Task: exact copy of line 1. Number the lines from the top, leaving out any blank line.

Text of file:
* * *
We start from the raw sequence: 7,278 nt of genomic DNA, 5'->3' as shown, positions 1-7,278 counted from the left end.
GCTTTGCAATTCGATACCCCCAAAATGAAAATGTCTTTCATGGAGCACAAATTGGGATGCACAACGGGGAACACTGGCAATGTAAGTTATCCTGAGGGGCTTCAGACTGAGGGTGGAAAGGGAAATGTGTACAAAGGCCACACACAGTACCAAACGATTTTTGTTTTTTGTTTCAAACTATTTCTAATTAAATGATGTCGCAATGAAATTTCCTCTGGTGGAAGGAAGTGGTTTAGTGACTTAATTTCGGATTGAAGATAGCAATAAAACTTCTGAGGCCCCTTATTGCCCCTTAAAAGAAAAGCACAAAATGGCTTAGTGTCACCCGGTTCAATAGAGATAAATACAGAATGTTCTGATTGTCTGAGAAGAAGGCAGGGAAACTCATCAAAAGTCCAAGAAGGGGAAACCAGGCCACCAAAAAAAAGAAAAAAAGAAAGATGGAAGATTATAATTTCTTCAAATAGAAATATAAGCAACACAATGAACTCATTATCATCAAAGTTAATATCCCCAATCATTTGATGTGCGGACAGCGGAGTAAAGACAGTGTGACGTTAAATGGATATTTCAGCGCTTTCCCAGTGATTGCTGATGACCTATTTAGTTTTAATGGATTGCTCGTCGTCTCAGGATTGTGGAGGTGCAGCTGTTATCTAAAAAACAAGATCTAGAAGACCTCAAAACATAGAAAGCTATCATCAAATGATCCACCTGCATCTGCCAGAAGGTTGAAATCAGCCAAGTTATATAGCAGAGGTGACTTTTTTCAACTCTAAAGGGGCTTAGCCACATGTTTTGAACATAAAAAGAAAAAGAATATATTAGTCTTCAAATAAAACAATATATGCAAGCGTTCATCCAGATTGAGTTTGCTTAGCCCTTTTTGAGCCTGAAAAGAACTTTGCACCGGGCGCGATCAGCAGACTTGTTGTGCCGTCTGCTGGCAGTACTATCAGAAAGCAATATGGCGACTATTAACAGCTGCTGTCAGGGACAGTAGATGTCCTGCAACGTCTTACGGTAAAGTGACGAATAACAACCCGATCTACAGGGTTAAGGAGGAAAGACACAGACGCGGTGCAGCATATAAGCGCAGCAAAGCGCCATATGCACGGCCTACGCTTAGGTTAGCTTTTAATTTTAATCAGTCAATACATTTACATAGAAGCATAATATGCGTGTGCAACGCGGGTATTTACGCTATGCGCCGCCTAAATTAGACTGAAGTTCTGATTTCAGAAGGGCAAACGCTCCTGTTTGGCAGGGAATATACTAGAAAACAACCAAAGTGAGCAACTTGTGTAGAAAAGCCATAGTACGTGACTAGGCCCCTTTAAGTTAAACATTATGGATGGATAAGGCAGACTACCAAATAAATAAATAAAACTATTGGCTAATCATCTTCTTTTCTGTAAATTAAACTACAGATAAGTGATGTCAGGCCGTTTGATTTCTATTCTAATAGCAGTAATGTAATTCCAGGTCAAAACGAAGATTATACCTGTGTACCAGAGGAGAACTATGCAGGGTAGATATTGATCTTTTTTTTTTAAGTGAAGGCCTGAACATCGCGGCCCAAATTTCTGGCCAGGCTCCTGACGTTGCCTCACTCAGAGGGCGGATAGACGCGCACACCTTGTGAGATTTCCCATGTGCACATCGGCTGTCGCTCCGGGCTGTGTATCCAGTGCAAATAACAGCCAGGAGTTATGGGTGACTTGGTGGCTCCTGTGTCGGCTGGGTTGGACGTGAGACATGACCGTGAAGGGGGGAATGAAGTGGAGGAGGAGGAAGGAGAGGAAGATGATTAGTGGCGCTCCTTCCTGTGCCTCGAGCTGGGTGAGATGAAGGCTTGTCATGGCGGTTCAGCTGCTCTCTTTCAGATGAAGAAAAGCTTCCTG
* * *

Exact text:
We start from the raw sequence: 7,278 nt of genomic DNA, 5'->3' as shown, positions 1-7,278 counted from the left end.